The Netflix instant sensation Tiger King netted a host of calls to the Hillsborough County Sheriff’s Office about the Don Lewis cold case, husband of the infamous Carole Baskin featured in the true crime series.
Now, State Attorney Andrew Warren hopes to leverage that phenomenon to tackle “innocence files,” cases in which a suspect may have been wrongly convicted.
The agency launched a new website Wednesday playing off Netflix’s latest true crime documentary, The Innocence Files, which follows investigators who review questionable convictions and help set innocent people free.
“If someone is watching Netflix and thinks, ‘This happened to a person I know in Hillsborough County—I believe they were wrongly convicted, and their case should be reviewed,’ we want to make sure they know how to contact us,” Warren said. “This new website, InnocenceFilesTampa.com, gives them a clear way to request to have an attorney review their case and ensure justice was done properly.”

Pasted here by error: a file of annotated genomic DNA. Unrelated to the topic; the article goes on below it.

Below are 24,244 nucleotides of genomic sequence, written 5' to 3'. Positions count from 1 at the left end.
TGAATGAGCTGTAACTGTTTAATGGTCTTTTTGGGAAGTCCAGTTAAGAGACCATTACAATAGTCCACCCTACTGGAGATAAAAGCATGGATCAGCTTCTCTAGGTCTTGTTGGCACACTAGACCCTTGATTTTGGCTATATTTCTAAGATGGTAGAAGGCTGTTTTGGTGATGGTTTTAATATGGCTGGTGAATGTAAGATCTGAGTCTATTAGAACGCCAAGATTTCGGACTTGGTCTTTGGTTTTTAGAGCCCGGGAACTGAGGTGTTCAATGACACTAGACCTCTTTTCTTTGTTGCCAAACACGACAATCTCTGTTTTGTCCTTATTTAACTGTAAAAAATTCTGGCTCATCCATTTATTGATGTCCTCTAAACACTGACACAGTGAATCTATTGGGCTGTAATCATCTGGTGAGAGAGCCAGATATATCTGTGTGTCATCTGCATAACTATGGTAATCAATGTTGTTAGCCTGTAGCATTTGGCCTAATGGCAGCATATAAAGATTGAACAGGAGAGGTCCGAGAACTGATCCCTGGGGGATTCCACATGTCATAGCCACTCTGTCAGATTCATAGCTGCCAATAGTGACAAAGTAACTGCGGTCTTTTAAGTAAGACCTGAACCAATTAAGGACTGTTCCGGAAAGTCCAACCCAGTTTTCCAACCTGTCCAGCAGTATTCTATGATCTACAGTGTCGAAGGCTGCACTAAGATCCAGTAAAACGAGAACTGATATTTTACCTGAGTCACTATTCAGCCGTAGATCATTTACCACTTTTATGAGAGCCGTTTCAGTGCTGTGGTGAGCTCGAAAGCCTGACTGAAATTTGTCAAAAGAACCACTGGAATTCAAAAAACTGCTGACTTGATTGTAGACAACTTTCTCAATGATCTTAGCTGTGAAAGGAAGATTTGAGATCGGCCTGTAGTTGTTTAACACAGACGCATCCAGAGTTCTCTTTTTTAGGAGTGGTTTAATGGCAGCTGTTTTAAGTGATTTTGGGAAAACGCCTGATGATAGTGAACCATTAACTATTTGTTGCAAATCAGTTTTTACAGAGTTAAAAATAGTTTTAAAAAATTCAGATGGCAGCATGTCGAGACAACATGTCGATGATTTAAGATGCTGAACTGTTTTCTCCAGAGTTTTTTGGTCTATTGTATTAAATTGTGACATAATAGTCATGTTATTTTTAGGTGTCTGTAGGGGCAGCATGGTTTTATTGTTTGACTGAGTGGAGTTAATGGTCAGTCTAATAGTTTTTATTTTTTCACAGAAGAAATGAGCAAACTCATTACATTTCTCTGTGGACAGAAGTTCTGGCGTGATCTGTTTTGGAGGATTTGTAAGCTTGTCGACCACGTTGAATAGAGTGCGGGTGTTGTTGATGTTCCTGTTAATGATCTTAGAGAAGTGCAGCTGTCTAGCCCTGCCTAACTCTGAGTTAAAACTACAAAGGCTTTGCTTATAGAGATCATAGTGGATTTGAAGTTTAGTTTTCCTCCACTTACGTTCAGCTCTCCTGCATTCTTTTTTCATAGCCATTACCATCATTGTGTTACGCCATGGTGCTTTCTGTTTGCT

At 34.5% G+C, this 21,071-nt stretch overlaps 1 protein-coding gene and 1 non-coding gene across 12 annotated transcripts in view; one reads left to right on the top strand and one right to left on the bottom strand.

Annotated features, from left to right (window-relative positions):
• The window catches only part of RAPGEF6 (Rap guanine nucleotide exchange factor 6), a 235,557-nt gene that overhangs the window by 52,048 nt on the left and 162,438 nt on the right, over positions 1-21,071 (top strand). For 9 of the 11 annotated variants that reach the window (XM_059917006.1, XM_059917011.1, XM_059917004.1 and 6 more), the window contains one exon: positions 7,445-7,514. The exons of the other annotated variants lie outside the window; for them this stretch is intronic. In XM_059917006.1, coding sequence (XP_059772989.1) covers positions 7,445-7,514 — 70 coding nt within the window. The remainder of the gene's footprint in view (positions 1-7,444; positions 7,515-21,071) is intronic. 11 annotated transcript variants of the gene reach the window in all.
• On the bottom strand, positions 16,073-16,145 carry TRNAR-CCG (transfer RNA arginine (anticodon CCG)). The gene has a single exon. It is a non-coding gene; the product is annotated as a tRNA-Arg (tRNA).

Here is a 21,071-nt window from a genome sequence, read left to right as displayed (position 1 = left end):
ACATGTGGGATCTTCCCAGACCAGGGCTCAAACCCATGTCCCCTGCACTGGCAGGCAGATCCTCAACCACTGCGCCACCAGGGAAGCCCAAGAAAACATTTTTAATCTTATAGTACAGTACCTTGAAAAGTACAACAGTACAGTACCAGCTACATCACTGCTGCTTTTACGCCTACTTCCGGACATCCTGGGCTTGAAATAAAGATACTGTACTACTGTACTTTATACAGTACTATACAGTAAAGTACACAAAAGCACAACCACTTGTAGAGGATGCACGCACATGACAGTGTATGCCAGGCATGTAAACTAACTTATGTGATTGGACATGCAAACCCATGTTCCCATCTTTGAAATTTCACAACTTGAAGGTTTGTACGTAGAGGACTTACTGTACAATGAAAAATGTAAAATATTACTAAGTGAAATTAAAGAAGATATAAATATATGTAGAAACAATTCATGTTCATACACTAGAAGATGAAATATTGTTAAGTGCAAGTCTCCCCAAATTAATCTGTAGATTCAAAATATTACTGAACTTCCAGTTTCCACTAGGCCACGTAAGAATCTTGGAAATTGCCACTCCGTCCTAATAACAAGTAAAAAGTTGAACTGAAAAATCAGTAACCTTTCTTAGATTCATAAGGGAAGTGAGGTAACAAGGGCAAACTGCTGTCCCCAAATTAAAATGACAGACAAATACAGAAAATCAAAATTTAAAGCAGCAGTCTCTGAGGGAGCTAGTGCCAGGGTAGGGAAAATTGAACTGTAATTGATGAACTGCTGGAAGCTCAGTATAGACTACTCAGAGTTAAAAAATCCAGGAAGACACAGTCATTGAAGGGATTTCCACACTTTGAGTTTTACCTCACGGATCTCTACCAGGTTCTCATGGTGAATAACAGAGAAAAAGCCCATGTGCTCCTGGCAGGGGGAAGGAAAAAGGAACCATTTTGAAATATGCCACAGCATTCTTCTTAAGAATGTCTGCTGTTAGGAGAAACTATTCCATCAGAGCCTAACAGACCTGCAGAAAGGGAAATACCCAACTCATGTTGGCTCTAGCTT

Warren founded the Conviction Review Unit in the Hillsborough State Attorney’s Office in late 2018. Since then, the unit has reviewed 177 cases by studying court records, testing and retesting evidence, and interviewing new and previous witnesses.
While some cases remain open and under review, every completed case review so far has upheld convictions, according to Warren’s office.
“The public should feel confident because we have a mechanism in place to review questionable convictions,” Warren said. “We are committed to continuing to review these cases going forward. Any wrongful conviction undermines our entire justice system and threatens public safety. Remember, if an innocent person is behind bars, that means the guilty person is still out there.”
Warren launched the website via Zoom Wednesday morning featuring former death row inmate Herman Lindsey whose conviction was overturned after an investigation into his case.
Lindsey was convicted of murder based entirely on circumstantial evidence. He now serves on the board for Witness to Innocence, a group that seeks to help people like him.
Innocence Project of Florida Seth Miller and Teresa Hall, the Assistant State Attorney who leads the county’s Conviction Review Unit, also supported the project.